The 5G standard promises to embody a mobile-connectivity revolution, providing enhanced broadband connectivity and speed for a wide swath of customers. As we approach that future, an increasing number of people are debating whether the 5G standard will replace WiFi — through the sheer force of its strength and ubiquity — or otherwise cause problems with WiFi networks.
This 5G WiFi debate depends on the supposition that the two technologies will somehow merge onto the same track as the industry coalescences into next-gen communications. But in reality, many experts believe that 5G and WiFi will continue along their current, differentiated paths for the foreseeable future.
With 5G, WiFi Isn’t Going Anywhere
There are many reasons why 5G will continue the 4G interoperability methodology. First, from a consumer point of view, billions of existing and forthcoming WiFi-only devices such as tablets, entertainment systems, and computer peripherals will not be going anywhere soon. As for business cases, enterprises will continue to value the availability of WiFi connections as part of a multi-connectivity scenario for services such as Software-Defined Wide Area Network (SD-WAN).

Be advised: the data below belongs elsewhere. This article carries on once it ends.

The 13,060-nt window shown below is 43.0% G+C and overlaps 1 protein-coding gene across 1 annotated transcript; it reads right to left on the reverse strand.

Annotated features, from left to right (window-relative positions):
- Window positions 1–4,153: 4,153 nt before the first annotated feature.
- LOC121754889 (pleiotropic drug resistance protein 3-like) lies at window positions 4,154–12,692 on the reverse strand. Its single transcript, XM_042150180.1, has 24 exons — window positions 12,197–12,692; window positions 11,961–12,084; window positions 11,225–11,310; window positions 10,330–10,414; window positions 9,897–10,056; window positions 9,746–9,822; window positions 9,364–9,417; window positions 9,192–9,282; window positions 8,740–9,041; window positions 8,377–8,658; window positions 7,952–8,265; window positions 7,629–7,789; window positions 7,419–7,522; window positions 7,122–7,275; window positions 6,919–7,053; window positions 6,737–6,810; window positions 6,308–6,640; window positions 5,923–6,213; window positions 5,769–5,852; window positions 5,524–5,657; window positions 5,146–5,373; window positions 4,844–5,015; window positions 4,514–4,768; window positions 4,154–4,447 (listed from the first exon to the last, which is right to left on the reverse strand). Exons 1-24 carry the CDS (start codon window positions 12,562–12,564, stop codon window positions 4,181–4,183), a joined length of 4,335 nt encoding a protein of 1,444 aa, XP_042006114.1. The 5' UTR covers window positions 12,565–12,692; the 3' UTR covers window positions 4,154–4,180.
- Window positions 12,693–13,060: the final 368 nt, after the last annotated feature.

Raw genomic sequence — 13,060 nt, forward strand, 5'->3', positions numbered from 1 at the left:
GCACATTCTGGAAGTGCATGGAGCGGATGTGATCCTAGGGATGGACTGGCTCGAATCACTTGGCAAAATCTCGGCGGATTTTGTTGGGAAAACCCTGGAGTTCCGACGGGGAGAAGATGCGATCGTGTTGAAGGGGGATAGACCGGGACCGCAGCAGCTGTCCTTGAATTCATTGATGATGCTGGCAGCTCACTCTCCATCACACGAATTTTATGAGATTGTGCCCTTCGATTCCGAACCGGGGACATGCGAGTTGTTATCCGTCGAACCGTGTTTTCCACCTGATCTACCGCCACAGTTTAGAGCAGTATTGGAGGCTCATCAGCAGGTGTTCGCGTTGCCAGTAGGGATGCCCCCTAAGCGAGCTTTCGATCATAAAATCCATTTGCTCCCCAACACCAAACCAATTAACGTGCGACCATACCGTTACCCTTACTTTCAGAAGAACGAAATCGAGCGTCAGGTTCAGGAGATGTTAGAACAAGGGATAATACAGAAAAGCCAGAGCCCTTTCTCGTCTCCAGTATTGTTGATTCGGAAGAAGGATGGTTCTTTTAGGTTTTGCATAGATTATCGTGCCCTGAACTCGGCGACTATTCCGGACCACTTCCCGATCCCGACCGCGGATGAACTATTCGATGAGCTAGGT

Here are some other reasons by WiFi will continue to thrive even with the launch of 5G:
- The Wi-Fi market is growing, not shrinking. According to a MarketsandMarkets report, the global WiFi market will be worth 33.6 billion by 2020. WiFi traffic, from both mobile and WiFi-only devices, will account for more than 50 percent of total IP traffic by that time.
- WiFi understands dense deployments. The 5G future is dense. Grids will be composed of small cells and ubiquitous antenna to enhance capacity and coverage—a scenario that WiFi already understands.
5G WiFi Coexistence
WiFi will likely coexist with 5G, and be a key part of many 5G use cases.
Ericsson CTO Ulf Ewaldsson recently spoke with SDxCentral about the concept of Evolved WiFi—the notion that because majority of wireless traffic is on WiFi, WiFi must evolve to accommodate the 5G future. “We need to embrace unlicensed spectrum,” he said. “We do have an eye toward evolving Evolved WiFi to 5G and making 5G part of the WiFi world.” Through the company’s partnership with Cisco, Ericsson has committed to providing WiFi solutions of the highest quality performance and reliability.